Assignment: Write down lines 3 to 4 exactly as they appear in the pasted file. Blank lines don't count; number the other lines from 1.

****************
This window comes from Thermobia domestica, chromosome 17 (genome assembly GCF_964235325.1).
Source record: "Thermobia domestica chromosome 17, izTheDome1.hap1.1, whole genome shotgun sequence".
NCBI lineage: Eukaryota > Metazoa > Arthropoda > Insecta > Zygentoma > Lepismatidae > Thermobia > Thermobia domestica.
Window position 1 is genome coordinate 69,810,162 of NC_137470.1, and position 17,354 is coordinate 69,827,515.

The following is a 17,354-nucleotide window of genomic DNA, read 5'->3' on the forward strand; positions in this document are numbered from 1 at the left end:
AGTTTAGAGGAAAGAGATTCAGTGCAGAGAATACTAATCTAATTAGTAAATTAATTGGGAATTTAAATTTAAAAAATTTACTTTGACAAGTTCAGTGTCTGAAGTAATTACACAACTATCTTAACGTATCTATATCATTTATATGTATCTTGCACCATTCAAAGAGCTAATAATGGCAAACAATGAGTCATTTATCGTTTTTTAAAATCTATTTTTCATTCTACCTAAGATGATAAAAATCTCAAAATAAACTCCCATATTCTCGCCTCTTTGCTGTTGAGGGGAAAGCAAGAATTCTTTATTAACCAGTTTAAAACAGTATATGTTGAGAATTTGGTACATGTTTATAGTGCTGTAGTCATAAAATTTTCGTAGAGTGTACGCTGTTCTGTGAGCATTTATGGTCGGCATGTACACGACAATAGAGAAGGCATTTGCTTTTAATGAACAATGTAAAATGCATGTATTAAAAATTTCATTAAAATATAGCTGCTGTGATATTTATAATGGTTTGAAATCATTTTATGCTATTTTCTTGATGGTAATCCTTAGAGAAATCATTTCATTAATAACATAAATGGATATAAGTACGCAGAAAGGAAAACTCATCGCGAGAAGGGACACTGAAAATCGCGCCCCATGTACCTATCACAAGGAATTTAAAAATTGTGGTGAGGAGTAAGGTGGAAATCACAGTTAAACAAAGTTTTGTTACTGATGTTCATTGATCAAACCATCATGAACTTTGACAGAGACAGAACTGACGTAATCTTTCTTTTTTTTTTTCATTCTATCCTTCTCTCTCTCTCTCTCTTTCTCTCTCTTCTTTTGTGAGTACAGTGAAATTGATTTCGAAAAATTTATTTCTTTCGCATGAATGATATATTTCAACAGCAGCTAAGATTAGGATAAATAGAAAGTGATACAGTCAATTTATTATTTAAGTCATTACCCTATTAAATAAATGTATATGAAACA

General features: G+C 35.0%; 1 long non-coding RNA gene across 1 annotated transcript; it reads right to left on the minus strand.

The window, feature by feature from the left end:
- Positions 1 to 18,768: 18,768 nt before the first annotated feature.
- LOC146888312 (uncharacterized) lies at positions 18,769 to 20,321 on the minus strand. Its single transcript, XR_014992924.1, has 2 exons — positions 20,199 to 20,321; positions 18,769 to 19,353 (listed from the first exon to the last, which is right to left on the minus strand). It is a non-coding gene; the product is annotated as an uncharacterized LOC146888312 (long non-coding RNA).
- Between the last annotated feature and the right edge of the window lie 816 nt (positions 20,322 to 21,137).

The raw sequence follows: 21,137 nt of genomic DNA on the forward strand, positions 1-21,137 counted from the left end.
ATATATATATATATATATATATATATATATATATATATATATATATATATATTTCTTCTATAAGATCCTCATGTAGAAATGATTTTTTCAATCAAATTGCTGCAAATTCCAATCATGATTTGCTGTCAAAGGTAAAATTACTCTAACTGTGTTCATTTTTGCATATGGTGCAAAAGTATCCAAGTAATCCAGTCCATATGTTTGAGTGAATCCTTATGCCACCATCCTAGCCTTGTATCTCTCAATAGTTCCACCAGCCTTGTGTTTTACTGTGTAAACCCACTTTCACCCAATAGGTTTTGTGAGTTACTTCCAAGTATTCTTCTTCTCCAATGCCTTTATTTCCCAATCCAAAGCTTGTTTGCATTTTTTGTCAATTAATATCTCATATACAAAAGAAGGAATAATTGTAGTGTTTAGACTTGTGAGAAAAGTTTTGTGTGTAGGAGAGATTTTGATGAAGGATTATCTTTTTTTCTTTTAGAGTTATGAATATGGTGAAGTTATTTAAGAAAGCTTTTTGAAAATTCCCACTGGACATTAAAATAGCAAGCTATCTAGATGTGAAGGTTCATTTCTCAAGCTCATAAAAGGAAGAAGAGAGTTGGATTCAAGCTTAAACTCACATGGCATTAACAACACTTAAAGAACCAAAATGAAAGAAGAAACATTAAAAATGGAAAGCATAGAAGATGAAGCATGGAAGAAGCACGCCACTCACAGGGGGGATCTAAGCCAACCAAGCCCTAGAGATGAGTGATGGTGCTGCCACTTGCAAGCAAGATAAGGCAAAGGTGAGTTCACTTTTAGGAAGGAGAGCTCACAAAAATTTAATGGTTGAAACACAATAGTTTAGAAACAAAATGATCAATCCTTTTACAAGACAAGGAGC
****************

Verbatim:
NCBI lineage: Eukaryota > Metazoa > Arthropoda > Insecta > Zygentoma > Lepismatidae > Thermobia > Thermobia domestica.
Window position 1 is genome coordinate 69,810,162 of NC_137470.1, and position 17,354 is coordinate 69,827,515.